Cascadia houses 594 mentally ill people in 43 facilities. Those include: locked treatment centers; less-restrictive state-licensed facilities offering on-site mental health care; supported housing, which offers fewer on-site services; and independent housing, the final transition before people, ideally, move on their own.
By law, Cascadia can’t force the 321 people in its 20 independent living apartments to seek therapy or take prescribed medicines, Hlava says, and it’s not required to provide them any on-site human services.
Housing mentally ill people in independent living apartments is cost-effective and a good model for transitioning them to the outside world, says Bob Joondeph, executive director of Disability Rights Oregon. But the model works best when residents retain individualized treatment plans and feel physically secure where they live, Joondeph says.
Providing housing for such people, absent other services, is far better than allowing them to become homeless, he says.
But some might benefit from residential professional services, he says.
State of neglect
Wagoner recently paid visits, with a reporter, to tenants in three Cascadia properties, and several greeted her like a long-lost friend, saying they haven’t heard much from Cascadia since she stopped making the rounds eight months ago.
Harriet Court has been neglected since she left, Hossack says, and hasn’t been cleaned regularly.
Hossack, who says he’s been off heroin for nine years, says his neighbor had a hooker at his room on April 14. “You could smell the crank coming out of his room,” he says. Hossack says he’s contacted Cascadia, but “they don’t call you back any more.”
Dawson says she’s only seen the new Cascadia property manager twice in seven months, and didn’t get a satisfactory response when Dawson complained about all the “mayhem” at Harriet Court. “She said, ‘I’m not trained in mental health, so I can’t help you with your problems,’ ” Dawson says.
Harriet Court has become a “party place,” Dawson says. “It was a lot better when we had a manager who came here on a regular basis.”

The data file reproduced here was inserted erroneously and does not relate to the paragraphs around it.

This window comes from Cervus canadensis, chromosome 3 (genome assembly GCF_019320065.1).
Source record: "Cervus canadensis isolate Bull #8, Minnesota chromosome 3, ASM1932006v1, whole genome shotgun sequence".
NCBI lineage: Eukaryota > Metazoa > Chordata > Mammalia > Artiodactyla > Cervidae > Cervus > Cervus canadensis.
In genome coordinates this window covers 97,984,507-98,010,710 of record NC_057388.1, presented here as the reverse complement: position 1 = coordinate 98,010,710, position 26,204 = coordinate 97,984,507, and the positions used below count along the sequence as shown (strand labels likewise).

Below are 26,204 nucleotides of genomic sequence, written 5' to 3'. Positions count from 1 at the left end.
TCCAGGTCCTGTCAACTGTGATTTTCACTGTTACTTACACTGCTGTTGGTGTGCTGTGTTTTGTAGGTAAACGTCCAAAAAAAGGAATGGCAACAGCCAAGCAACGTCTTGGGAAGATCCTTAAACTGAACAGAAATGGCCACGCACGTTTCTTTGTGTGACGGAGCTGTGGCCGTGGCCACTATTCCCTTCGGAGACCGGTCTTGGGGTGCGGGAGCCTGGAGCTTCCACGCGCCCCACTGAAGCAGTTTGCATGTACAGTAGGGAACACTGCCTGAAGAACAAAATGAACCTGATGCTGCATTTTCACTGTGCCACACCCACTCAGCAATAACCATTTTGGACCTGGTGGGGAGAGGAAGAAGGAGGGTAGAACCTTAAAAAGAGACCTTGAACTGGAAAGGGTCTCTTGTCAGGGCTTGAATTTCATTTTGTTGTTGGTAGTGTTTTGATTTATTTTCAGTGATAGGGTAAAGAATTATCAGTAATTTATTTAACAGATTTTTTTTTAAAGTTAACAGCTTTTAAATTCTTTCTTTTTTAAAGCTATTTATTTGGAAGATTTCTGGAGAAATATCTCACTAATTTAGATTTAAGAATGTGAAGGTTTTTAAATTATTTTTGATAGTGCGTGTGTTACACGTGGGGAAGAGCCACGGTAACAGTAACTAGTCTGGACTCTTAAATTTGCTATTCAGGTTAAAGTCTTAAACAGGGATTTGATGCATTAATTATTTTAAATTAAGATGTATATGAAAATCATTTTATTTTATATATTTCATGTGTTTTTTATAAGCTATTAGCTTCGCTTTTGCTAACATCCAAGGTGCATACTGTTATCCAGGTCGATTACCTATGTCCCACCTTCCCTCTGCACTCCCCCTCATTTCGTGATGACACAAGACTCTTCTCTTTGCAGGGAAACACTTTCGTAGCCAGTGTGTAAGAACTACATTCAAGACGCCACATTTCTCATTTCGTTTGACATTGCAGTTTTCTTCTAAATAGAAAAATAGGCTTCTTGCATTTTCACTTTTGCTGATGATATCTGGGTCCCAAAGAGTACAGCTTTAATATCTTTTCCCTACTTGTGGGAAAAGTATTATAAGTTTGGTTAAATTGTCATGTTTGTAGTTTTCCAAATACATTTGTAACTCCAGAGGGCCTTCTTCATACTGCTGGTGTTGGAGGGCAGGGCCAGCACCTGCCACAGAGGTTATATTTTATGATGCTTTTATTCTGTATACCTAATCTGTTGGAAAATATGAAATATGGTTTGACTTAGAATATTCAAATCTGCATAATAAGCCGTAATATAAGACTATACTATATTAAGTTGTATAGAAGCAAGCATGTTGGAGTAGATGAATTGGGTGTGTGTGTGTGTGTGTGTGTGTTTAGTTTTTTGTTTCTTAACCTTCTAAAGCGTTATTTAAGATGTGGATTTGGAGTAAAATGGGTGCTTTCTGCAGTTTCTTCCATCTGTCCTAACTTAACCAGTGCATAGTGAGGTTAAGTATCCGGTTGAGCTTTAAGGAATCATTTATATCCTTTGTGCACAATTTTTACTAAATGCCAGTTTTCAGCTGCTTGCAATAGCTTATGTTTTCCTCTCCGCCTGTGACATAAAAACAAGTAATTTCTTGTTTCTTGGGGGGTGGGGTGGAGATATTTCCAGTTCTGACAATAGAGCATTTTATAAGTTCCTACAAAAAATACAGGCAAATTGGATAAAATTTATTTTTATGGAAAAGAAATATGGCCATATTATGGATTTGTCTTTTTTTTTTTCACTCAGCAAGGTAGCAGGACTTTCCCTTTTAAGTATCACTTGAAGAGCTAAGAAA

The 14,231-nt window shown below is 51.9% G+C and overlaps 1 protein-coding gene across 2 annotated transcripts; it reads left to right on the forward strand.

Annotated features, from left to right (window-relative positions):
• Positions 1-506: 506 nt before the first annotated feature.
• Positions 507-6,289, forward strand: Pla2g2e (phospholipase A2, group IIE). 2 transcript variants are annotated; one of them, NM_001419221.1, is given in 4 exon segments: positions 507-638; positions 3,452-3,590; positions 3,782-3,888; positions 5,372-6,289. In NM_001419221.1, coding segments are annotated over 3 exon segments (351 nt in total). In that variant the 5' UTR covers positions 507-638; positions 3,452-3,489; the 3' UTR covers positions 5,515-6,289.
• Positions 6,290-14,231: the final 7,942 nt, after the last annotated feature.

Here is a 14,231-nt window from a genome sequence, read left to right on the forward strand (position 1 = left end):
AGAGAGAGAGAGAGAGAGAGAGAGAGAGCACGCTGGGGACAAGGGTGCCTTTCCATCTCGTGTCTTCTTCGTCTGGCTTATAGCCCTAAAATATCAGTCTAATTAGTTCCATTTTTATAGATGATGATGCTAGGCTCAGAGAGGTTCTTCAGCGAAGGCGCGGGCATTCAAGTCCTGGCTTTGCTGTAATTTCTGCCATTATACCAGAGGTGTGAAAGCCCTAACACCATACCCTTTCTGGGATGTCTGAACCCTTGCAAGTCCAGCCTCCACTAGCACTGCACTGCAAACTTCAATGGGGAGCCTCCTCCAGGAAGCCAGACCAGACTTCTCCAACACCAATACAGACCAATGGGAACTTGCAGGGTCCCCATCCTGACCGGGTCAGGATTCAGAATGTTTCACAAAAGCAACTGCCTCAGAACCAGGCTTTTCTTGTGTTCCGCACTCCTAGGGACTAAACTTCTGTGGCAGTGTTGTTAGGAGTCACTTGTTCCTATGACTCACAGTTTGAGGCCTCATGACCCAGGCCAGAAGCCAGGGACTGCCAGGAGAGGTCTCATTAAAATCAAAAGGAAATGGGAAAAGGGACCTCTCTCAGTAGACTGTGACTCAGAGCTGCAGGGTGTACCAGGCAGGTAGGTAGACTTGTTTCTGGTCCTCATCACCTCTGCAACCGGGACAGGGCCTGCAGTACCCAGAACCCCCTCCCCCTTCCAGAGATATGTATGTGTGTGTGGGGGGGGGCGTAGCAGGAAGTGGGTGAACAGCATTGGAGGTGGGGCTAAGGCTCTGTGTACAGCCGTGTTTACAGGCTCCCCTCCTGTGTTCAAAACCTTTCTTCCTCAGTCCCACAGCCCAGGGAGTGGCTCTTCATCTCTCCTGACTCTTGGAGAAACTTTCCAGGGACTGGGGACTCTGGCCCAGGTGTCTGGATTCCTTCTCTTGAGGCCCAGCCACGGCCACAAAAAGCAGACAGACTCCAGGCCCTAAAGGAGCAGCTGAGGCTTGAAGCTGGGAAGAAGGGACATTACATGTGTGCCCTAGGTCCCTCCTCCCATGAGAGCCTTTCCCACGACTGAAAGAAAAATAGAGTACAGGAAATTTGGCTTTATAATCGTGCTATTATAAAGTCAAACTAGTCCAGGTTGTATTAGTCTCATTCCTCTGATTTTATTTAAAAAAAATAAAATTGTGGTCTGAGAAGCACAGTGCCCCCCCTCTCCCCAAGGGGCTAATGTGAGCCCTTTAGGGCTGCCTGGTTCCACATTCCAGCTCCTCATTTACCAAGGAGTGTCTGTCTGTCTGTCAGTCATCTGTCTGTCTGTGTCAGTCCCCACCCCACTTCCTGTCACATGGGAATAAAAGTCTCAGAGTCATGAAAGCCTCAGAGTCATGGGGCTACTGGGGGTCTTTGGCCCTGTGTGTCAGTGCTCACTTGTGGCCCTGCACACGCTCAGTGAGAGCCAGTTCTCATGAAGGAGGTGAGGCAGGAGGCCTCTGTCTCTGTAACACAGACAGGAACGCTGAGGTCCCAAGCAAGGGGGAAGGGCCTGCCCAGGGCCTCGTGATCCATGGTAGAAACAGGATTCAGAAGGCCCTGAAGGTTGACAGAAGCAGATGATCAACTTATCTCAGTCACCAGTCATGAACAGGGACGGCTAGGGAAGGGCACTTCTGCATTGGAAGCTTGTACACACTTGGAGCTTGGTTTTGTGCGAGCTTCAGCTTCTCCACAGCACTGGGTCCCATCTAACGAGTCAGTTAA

Sean M. concurs. “I don’t see them unless there’s a serious problem. In typical Cascadia fashion, they sweep things under the rug.”
Relying on property managers
Hlava says his property managers have been regularly visiting Harriet Court and other independent housing, but residents may not be aware of their presence or efforts to weed out problems.
Cascadia recognizes the benefit of sending trained professionals to visit tenants at its independent apartments, and patches together different approaches depending on available funding, Hlava says.
The agency obtained outside grants to pay for the equivalent of 2.5 residential service coordinators, who spend about 10 hours a week each at nine of Cascadia’s independent living apartments, Hlava says.
“Their job is to help people connect to needed resources in the community and to problem-solve them to be good tenants,” Hlava says.
At six other Cascadia independent housing apartments, the agency collects enough rent to have live-in property managers, who function much like regular apartment managers. Cascadia gives them a discount on their rent to oversee the properties, and hopes they’ll identify problems emerging with tenants, Hlava says.
Harriet Court is the largest of Cascadia’s five independent housing apartments that don’t have either on-site property managers or regular visits from people with human services training.
Hlava says all his property managers are compassionate people. However, they may be gone much of the time at work or elsewhere, and paid to be on site for only a limited number of hours each week. It’s unclear if property managers are equipped to deal with the unique needs of the mentally ill, many of whom have histories of substance abuse or criminality.
At Cascadia’s 17-unit Lone Pine Apartments in Gresham’s Rockwood neighborhood, there’s one tenant “who needs help really bad,” says Lori Bouferrache, a resident who is bipolar and has depression, panic attacks, and hears voices. She says the elderly man doesn’t appear to bathe or ever clean his room, which emits a pungent odor into the hallway when his door is opened. Paramedics recently called to his room refused to enter because there was so much trash on the floor, and Bouferrache says she had to help get him dressed and into his wheelchair.